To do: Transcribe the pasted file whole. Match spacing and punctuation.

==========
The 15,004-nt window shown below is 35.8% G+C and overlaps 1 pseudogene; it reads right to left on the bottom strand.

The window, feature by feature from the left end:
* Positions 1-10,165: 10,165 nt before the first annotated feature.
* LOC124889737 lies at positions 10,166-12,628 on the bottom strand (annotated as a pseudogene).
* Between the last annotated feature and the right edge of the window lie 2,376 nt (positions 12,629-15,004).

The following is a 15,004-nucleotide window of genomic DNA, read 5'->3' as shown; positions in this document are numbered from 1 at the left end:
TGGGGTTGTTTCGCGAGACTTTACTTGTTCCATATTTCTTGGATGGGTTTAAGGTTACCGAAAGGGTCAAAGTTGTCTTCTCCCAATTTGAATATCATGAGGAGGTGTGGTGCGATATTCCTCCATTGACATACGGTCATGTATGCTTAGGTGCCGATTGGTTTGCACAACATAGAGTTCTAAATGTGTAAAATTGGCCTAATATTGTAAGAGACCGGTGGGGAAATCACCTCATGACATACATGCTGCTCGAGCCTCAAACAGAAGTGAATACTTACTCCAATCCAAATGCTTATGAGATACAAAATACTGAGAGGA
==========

The 15,004-nt window shown below is 35.8% G+C and overlaps 1 pseudogene; it reads right to left on the bottom strand.

The window, feature by feature from the left end:
* Positions 1-10,165: 10,165 nt before the first annotated feature.
* LOC124889737 lies at positions 10,166-12,628 on the bottom strand (annotated as a pseudogene).
* Between the last annotated feature and the right edge of the window lie 2,376 nt (positions 12,629-15,004).

The following is a 15,004-nucleotide window of genomic DNA, read 5'->3' as shown; positions in this document are numbered from 1 at the left end:
TGGGGTTGTTTCGCGAGACTTTACTTGTTCCATATTTCTTGGATGGGTTTAAGGTTACCGAAAGGGTCAAAGTTGTCTTCTCCCAATTTGAATATCATGAGGAGGTGTGGTGCGATATTCCTCCATTGACATACGGTCATGTATGCTTAGGTGCCGATTGGTTTGCACAACATAGAGTTCTAAATGTGTAAAATTGGCCTAATATTGTAAGAGACCGGTGGGGAAATCACCTCATGACATACATGCTGCTCGAGCCTCAAACAGAAGTGAATACTTACTCCAATCCAAATGCTTATGAGATACAAAATACTGAGAGGA